And that’s why I’m so distressed about the stores that want to be open on Thanksgiving Day. There are very few days in the U.S. where stores are actually closed, where we stop the commerce and focus instead on time spent with family and friends, on rest and relaxation. We need to set aside more days like this instead of working and shopping ourselves to death.

Even though there will be some stores open this Thanksgiving, I won’t be doing any shopping. How about you?

We Need Breaks, Even From Activities We Love

I suck at relaxing. Like most Americans, I suffer from the Puritan work ethic: we must always be doing, and the doing must be productive. Thanks to my health issues, I’ve learned that I must rest some of the time, but even when I decide to take a break, I often struggle to truly relax.

I always look for ways to make my planned down-time useful. Instead of reading for fun, I read a book related to my current writing project. Why watch a silly movie, when I could soak up a lecture or a TED talk? Even play time in the studio can be made into work if I ignore what I want to be doing in that moment and instead pick up an unfinished project merely to finish it.

This kind of productive relaxation time isn’t as relaxing as the real thing. I’m still working even though I have “play time” written on the calendar. The article Reducing Your Guilt About Not Being Productive recently reminded me of why doing nothing is important.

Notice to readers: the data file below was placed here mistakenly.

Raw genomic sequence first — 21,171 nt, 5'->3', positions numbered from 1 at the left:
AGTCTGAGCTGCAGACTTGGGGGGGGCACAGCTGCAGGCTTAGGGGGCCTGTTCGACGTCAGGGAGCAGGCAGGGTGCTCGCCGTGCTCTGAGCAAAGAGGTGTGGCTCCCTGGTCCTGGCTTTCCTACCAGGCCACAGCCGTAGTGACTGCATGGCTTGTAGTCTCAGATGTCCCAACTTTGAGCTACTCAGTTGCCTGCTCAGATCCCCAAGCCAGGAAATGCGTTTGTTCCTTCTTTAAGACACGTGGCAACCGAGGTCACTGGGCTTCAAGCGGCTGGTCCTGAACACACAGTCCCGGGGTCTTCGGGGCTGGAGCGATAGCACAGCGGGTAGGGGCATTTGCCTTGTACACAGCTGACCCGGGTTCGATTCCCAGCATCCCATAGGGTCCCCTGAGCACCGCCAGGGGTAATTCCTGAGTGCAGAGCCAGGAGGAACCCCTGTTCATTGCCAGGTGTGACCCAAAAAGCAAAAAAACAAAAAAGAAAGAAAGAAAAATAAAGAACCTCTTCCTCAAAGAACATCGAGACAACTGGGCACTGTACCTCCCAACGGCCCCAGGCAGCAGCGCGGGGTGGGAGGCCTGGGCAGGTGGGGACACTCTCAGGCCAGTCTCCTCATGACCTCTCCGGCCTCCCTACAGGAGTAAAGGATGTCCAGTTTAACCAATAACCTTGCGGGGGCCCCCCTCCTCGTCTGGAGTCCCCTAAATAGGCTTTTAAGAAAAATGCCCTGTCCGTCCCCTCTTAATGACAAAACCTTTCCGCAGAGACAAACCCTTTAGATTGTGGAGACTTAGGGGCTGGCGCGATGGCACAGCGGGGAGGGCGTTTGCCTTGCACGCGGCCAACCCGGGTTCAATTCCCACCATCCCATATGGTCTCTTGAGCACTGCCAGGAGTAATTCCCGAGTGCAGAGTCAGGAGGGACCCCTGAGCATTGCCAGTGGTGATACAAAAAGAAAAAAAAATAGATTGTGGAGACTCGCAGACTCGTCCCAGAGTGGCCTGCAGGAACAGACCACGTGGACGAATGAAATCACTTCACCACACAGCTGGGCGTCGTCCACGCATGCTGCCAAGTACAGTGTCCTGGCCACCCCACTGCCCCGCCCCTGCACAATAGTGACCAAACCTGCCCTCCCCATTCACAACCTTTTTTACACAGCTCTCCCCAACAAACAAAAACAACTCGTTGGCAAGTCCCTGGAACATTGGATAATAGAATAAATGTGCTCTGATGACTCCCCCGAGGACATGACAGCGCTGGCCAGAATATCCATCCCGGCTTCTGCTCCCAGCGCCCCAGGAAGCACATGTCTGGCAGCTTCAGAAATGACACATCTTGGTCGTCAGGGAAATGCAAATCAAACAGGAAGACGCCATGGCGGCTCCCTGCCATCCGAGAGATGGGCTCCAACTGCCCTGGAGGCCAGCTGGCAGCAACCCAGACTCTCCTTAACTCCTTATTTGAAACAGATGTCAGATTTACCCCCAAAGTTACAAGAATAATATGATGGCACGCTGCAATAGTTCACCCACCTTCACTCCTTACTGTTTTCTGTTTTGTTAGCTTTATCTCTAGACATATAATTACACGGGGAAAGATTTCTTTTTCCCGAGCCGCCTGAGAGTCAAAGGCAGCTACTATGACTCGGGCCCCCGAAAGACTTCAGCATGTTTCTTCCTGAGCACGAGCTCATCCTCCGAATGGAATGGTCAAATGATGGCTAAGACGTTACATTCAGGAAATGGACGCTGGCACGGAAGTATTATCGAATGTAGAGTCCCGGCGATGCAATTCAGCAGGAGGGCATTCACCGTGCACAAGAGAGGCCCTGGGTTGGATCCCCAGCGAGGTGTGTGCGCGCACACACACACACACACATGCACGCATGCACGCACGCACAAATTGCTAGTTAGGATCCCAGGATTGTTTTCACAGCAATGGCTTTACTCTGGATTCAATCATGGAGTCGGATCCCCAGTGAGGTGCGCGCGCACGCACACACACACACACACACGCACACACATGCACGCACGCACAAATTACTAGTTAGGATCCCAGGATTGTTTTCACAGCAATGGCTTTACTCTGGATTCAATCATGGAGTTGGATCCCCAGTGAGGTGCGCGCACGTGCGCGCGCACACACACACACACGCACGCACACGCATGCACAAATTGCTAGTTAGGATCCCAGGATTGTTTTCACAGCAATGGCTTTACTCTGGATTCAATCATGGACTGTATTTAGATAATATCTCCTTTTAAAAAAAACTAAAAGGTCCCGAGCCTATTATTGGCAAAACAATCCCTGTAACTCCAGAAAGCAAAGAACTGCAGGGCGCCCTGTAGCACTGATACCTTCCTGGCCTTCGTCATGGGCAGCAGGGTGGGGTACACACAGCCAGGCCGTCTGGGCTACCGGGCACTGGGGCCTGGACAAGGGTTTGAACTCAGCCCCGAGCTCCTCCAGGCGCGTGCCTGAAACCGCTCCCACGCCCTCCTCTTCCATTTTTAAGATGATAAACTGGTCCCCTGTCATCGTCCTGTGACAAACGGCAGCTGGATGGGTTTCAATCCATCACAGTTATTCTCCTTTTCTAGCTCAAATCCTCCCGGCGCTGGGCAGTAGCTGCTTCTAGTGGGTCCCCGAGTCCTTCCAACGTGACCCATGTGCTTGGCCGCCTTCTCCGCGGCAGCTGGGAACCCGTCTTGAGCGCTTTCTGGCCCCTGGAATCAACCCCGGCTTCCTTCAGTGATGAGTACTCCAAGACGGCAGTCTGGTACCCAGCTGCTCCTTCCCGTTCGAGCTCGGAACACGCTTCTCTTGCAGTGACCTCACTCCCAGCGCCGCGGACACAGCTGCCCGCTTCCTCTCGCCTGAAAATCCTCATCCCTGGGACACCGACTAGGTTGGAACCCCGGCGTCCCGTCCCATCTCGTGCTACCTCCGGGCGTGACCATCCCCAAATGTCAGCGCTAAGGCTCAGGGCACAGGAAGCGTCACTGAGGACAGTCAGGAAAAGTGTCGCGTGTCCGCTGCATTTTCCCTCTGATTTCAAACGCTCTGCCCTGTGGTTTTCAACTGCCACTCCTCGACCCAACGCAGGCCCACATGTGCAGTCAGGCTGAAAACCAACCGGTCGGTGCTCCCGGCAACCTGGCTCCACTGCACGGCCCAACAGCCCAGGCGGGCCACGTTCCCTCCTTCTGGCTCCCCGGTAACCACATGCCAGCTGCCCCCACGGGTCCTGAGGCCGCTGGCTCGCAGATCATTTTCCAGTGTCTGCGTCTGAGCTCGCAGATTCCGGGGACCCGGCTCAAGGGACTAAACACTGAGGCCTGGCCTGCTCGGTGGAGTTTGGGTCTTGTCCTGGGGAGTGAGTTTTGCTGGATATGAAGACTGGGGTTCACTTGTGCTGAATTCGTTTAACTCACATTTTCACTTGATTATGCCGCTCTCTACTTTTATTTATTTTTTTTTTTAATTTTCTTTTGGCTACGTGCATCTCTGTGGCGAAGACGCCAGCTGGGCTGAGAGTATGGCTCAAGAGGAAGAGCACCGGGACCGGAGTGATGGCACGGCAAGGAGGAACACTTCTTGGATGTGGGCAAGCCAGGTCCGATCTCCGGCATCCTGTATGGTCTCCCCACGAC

Of the six tips included in the article, the one that resonated the most with me was number three: wasting time can be productive*. Our best ideas often come to use when we aren’t actually working, like when we are in the shower or exercising. Agatha Christie claimed she did her best thinking while washing the dishes, and I believe her. I used to plot story chapters while pushing the mower around my two acre yard in New York and was often astonished at the wonderful ideas that would come to me as I plodded along.

photo by Kurt Fristrup
photo by Kurt Fristrup

While on a camping trip, I was unable to go on a hike due to knee pain. I decided not to do anything while I waited for the others to return. Instead, I rested in a hammock and watched the clouds rolling through the sky. The clouds clumped and stretched as they drifted, changing forms quickly, reminding me of the fleeting thoughts that roll through my mind. The only real idea I got while I was lying there was that I need to spend a little more time being, a little less time doing.

After I got home from the trip, I realized that every time I thought about writing a blog post, I cringed. Even my novel, which I love dearly and am eager to revise, feels like a grand piano I need to move up three flights of stairs by myself. Despite the fact that my week was full of emergencies that kept me from writing, I felt like I was going crispy around the edges. I swear I could smell smoke. Burn out was right around the corner.